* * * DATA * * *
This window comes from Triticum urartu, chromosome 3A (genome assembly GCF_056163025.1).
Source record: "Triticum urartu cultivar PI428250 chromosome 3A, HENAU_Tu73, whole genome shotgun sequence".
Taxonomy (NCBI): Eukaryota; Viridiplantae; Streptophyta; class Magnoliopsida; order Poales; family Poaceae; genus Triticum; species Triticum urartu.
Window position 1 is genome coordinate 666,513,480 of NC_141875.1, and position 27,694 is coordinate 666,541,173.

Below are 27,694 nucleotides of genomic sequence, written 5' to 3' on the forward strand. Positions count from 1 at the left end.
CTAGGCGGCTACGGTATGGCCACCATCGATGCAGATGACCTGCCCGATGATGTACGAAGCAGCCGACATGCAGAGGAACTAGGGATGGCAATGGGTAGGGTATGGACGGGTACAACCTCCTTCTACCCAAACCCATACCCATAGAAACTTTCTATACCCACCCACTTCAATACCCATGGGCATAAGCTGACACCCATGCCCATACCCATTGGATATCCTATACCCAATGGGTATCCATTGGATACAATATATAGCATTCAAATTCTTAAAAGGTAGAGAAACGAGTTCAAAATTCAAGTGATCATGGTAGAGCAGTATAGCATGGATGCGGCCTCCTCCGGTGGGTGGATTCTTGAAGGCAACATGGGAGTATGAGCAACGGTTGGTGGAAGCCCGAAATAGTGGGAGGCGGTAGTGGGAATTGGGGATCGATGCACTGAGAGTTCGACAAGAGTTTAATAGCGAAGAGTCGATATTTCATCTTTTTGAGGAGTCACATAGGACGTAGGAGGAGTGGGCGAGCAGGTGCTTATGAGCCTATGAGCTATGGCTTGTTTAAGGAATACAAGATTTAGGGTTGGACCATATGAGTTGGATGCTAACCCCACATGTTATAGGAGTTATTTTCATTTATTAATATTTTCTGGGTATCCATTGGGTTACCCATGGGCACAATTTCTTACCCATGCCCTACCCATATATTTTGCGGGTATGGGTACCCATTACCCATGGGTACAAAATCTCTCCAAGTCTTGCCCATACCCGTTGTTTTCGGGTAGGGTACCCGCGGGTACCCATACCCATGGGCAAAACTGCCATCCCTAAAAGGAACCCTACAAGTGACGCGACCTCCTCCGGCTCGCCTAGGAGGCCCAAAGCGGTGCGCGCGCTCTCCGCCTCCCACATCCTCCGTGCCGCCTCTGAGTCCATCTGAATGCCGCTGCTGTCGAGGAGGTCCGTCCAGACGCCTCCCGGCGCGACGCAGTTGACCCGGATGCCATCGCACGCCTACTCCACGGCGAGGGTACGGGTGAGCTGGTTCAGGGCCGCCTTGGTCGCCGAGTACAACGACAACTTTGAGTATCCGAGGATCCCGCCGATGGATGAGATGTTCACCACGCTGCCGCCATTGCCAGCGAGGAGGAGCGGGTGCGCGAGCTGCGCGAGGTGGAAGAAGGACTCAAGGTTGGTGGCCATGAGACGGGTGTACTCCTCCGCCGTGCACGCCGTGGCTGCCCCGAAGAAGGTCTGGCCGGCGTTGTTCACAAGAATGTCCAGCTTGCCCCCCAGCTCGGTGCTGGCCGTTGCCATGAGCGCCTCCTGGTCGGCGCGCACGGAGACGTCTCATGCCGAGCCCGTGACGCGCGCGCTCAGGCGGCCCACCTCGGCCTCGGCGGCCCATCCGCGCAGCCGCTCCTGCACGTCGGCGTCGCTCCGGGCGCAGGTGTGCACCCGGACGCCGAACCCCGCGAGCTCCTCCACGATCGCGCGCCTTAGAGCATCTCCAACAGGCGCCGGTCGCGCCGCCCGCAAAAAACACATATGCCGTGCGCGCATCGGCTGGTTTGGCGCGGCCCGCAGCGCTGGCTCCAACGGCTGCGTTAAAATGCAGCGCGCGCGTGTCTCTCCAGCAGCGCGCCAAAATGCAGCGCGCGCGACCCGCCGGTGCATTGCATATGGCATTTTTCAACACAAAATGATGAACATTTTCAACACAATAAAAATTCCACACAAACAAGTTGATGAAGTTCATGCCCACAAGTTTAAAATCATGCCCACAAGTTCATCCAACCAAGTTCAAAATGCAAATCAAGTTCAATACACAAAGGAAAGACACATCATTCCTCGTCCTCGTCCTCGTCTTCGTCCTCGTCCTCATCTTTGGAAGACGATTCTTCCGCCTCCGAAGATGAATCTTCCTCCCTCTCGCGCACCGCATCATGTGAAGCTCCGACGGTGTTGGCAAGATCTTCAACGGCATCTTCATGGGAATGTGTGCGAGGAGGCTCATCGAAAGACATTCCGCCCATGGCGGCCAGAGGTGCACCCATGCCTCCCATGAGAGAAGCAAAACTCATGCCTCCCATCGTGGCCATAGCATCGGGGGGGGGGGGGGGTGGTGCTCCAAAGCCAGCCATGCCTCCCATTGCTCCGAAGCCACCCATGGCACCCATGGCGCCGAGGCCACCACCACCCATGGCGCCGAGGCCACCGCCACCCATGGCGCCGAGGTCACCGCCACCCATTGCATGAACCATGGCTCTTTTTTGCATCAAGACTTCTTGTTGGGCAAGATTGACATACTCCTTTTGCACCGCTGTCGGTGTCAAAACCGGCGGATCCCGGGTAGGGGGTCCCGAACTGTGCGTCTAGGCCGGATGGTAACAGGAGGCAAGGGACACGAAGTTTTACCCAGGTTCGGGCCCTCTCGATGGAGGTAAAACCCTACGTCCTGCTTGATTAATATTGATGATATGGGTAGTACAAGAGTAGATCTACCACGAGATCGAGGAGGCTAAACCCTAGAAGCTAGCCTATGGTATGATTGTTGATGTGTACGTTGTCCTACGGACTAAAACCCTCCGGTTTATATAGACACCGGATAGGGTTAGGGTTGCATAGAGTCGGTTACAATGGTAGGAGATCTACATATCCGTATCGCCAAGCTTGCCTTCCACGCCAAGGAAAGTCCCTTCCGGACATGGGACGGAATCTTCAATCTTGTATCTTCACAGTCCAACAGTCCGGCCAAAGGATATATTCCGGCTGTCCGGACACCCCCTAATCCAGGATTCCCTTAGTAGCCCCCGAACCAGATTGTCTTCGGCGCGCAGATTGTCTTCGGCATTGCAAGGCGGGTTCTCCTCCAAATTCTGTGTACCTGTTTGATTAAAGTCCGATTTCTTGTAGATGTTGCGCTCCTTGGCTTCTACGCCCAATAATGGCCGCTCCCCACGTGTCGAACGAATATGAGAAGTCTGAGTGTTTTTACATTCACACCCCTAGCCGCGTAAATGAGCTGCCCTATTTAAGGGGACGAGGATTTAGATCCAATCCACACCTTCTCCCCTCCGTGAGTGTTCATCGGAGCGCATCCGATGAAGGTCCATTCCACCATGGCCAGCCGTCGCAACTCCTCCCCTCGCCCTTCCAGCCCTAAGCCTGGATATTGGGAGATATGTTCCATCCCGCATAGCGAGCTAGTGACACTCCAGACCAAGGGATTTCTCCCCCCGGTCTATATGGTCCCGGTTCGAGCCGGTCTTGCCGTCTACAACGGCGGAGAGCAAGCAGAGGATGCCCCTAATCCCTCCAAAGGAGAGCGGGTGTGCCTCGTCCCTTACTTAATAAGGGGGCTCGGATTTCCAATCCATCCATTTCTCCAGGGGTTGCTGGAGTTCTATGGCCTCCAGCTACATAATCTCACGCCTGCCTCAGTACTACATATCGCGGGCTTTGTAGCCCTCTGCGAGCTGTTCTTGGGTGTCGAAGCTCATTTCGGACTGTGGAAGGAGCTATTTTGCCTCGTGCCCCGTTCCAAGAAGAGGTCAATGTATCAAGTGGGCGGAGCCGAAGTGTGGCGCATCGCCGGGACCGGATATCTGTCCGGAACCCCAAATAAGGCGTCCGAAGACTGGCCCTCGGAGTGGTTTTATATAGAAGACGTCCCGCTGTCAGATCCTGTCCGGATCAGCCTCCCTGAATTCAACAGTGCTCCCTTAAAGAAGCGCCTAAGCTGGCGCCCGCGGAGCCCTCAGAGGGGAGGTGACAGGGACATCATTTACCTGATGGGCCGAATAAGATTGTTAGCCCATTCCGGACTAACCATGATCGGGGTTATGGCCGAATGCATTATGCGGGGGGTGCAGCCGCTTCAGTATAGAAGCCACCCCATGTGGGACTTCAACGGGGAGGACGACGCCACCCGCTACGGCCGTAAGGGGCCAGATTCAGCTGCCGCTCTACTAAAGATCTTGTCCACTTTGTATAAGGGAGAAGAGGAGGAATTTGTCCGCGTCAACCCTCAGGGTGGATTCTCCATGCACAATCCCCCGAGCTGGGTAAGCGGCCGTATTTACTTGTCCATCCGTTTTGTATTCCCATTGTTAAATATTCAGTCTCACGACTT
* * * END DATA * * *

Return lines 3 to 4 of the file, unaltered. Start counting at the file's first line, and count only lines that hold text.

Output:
Taxonomy (NCBI): Eukaryota; Viridiplantae; Streptophyta; class Magnoliopsida; order Poales; family Poaceae; genus Triticum; species Triticum urartu.
Window position 1 is genome coordinate 666,513,480 of NC_141875.1, and position 27,694 is coordinate 666,541,173.